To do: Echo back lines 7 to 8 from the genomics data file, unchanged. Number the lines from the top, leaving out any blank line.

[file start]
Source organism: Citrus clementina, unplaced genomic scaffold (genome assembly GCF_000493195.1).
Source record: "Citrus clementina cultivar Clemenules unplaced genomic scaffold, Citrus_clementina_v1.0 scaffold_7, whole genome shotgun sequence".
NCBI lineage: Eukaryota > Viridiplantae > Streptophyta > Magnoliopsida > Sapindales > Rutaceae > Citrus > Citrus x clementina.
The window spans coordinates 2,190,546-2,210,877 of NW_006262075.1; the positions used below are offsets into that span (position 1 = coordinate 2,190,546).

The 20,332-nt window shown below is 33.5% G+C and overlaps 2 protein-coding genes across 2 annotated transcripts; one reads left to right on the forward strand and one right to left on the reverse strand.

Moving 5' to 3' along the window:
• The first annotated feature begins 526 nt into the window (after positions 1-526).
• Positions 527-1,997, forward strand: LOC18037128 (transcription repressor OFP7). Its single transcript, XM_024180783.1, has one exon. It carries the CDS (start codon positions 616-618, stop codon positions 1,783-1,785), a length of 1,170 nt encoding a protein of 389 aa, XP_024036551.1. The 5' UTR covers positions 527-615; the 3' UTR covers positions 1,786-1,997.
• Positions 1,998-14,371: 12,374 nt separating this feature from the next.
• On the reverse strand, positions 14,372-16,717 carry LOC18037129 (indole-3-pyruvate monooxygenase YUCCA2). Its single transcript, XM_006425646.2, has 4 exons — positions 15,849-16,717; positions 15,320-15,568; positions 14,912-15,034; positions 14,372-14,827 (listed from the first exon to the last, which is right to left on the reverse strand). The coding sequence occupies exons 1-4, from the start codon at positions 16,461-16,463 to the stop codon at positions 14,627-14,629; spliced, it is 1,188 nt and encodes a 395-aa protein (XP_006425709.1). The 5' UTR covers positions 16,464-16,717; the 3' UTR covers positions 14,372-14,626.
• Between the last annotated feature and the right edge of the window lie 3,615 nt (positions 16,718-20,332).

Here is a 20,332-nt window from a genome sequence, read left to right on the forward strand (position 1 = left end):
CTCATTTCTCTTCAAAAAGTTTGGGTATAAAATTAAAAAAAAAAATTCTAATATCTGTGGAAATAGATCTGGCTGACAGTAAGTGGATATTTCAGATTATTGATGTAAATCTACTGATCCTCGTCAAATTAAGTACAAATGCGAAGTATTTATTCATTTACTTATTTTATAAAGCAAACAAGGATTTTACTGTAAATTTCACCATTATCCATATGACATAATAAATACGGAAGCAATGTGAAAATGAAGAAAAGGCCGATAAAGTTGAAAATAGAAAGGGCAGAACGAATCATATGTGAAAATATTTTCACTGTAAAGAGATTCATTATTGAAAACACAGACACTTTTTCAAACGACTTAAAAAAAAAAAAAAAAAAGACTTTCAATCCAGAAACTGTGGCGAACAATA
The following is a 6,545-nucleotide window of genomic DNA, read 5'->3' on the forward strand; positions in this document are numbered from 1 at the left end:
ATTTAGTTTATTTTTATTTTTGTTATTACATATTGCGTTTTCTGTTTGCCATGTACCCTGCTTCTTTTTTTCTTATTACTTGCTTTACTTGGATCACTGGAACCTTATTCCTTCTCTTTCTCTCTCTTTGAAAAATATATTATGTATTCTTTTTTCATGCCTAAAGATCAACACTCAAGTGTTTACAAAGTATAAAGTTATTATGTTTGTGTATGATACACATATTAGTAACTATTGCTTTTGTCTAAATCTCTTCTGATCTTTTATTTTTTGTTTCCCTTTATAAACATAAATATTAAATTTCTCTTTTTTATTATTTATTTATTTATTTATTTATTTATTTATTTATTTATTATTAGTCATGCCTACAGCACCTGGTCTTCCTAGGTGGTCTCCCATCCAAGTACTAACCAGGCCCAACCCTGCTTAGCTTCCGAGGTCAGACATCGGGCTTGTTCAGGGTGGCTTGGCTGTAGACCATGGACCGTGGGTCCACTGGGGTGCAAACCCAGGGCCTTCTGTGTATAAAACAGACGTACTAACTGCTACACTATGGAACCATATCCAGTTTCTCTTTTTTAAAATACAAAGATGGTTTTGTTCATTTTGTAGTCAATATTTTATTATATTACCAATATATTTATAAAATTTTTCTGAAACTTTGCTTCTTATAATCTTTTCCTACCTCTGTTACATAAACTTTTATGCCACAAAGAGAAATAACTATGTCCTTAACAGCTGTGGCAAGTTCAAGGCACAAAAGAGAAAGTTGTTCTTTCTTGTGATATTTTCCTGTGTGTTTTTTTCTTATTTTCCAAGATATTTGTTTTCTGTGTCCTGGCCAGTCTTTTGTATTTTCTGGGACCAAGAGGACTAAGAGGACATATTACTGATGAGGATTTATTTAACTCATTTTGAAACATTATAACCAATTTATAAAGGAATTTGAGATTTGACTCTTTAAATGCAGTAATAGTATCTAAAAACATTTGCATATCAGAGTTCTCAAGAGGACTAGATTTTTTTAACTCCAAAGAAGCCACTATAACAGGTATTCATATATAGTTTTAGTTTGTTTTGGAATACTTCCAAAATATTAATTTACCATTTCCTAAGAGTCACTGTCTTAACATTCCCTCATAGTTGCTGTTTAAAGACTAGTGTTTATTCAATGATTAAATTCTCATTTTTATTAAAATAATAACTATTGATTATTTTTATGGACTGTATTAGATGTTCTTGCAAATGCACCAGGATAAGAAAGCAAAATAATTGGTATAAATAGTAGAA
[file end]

• The first annotated feature begins 526 nt into the window (after positions 1-526).
• Positions 527-1,997, forward strand: LOC18037128 (transcription repressor OFP7). Its single transcript, XM_024180783.1, has one exon. It carries the CDS (start codon positions 616-618, stop codon positions 1,783-1,785), a length of 1,170 nt encoding a protein of 389 aa, XP_024036551.1. The 5' UTR covers positions 527-615; the 3' UTR covers positions 1,786-1,997.